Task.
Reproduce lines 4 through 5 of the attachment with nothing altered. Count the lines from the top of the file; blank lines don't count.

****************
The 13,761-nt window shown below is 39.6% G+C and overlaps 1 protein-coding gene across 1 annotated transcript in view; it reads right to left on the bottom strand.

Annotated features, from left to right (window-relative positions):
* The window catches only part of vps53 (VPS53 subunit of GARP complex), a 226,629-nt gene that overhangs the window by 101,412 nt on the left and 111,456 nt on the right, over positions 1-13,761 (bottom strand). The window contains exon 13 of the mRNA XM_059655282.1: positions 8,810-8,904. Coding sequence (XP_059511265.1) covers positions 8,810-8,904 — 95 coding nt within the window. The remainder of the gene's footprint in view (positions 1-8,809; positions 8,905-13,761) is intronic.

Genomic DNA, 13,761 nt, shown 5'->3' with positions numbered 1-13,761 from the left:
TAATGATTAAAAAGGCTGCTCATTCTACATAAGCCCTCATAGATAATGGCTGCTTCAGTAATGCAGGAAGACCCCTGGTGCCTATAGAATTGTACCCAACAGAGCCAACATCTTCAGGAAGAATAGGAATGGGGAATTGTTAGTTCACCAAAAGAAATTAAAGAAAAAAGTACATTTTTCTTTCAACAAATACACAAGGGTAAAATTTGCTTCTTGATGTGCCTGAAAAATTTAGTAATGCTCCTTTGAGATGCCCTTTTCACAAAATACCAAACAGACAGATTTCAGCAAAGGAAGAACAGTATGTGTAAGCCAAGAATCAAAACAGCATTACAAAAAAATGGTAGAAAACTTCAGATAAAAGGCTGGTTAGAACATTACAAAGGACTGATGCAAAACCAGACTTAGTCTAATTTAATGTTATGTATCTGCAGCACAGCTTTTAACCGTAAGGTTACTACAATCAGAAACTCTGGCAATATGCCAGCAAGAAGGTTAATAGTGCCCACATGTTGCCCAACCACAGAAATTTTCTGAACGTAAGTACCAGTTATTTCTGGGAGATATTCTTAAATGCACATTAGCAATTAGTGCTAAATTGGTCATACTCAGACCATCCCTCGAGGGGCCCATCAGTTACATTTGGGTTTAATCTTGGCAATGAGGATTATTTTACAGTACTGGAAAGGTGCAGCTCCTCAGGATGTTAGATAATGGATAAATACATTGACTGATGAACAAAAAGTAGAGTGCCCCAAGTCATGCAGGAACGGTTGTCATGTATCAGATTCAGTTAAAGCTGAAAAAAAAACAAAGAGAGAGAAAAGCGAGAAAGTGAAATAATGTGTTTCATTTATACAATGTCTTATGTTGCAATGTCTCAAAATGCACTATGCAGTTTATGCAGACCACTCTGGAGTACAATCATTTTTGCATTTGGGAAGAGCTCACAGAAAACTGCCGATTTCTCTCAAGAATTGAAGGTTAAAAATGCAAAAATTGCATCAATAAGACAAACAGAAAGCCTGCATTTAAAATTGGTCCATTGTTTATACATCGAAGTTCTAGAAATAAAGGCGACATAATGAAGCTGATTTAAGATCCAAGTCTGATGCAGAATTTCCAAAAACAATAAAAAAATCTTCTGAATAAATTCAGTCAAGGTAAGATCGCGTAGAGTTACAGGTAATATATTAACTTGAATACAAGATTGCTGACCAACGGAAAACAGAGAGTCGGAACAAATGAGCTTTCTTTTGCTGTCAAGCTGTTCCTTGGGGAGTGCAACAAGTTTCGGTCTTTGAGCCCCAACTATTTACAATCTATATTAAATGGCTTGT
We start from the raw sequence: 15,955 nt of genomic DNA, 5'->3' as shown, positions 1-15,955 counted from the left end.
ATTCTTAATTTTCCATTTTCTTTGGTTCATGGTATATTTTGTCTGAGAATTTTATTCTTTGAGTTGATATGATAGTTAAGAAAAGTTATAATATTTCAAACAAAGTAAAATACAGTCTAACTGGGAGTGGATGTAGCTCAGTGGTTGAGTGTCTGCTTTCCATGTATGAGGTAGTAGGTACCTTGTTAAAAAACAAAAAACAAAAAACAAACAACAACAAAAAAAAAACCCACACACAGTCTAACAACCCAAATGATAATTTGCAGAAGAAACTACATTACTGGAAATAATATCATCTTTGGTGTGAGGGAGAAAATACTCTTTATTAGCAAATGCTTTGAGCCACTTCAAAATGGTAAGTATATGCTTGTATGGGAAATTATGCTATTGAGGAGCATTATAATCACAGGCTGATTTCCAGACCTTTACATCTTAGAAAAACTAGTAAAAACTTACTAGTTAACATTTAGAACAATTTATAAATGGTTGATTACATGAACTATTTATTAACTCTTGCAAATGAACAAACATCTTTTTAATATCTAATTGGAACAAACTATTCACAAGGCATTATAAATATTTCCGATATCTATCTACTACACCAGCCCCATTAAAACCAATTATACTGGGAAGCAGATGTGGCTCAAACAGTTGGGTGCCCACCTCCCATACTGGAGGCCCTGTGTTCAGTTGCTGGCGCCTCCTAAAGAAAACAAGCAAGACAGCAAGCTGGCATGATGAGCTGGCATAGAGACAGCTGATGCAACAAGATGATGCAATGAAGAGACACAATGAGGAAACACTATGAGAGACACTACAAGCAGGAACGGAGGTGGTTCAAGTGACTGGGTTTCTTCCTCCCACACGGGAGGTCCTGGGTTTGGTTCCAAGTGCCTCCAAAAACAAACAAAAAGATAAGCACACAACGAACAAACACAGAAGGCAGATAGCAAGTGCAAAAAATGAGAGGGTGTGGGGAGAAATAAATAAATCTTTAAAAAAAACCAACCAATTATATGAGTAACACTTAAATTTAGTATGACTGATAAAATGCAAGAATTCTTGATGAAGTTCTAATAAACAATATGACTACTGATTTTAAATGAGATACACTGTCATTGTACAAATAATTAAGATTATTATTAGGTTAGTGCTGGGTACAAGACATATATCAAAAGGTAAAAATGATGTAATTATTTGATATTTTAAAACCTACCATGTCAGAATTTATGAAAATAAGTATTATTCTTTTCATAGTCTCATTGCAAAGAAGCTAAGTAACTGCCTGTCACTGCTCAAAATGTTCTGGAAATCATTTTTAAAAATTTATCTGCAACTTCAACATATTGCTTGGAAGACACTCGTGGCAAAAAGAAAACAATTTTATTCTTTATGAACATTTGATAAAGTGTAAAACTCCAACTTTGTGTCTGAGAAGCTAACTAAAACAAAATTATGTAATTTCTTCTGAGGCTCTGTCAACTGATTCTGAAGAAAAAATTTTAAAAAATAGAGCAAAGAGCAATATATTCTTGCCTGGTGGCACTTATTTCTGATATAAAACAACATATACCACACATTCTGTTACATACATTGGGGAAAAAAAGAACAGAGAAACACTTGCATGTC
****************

Genomic DNA, 13,761 nt, shown 5'->3' with positions numbered 1-13,761 from the left:
TAATGATTAAAAAGGCTGCTCATTCTACATAAGCCCTCATAGATAATGGCTGCTTCAGTAATGCAGGAAGACCCCTGGTGCCTATAGAATTGTACCCAACAGAGCCAACATCTTCAGGAAGAATAGGAATGGGGAATTGTTAGTTCACCAAAAGAAATTAAAGAAAAAAGTACATTTTTCTTTCAACAAATACACAAGGGTAAAATTTGCTTCTTGATGTGCCTGAAAAATTTAGTAATGCTCCTTTGAGATGCCCTTTTCACAAAATACCAAACAGACAGATTTCAGCAAAGGAAGAACAGTATGTGTAAGCCAAGAATCAAAACAGCATTACAAAAAAATGGTAGAAAACTTCAGATAAAAGGCTGGTTAGAACATTACAAAGGACTGATGCAAAACCAGACTTAGTCTAATTTAATGTTATGTATCTGCAGCACAGCTTTTAACCGTAAGGTTACTACAATCAGAAACTCTGGCAATATGCCAGCAAGAAGGTTAATAGTGCCCACATGTTGCCCAACCACAGAAATTTTCTGAACGTAAGTACCAGTTATTTCTGGGAGATATTCTTAAATGCACATTAGCAATTAGTGCTAAATTGGTCATACTCAGACCATCCCTCGAGGGGCCCATCAGTTACATTTGGGTTTAATCTTGGCAATGAGGATTATTTTACAGTACTGGAAAGGTGCAGCTCCTCAGGATGTTAGATAATGGATAAATACATTGACTGATGAACAAAAAGTAGAGTGCCCCAAGTCATGCAGGAACGGTTGTCATGTATCAGATTCAGTTAAAGCTGAAAAAAAAACAAAGAGAGAGAAAAGCGAGAAAGTGAAATAATGTGTTTCATTTATACAATGTCTTATGTTGCAATGTCTCAAAATGCACTATGCAGTTTATGCAGACCACTCTGGAGTACAATCATTTTTGCATTTGGGAAGAGCTCACAGAAAACTGCCGATTTCTCTCAAGAATTGAAGGTTAAAAATGCAAAAATTGCATCAATAAGACAAACAGAAAGCCTGCATTTAAAATTGGTCCATTGTTTATACATCGAAGTTCTAGAAATAAAGGCGACATAATGAAGCTGATTTAAGATCCAAGTCTGATGCAGAATTTCCAAAAACAATAAAAAAATCTTCTGAATAAATTCAGTCAAGGTAAGATCGCGTAGAGTTACAGGTAATATATTAACTTGAATACAAGATTGCTGACCAACGGAAAACAGAGAGTCGGAACAAATGAGCTTTCTTTTGCTGTCAAGCTGTTCCTTGGGGAGTGCAACAAGTTTCGGTCTTTGAGCCCCAACTATTTACAATCTATATTAAATGGCTTGT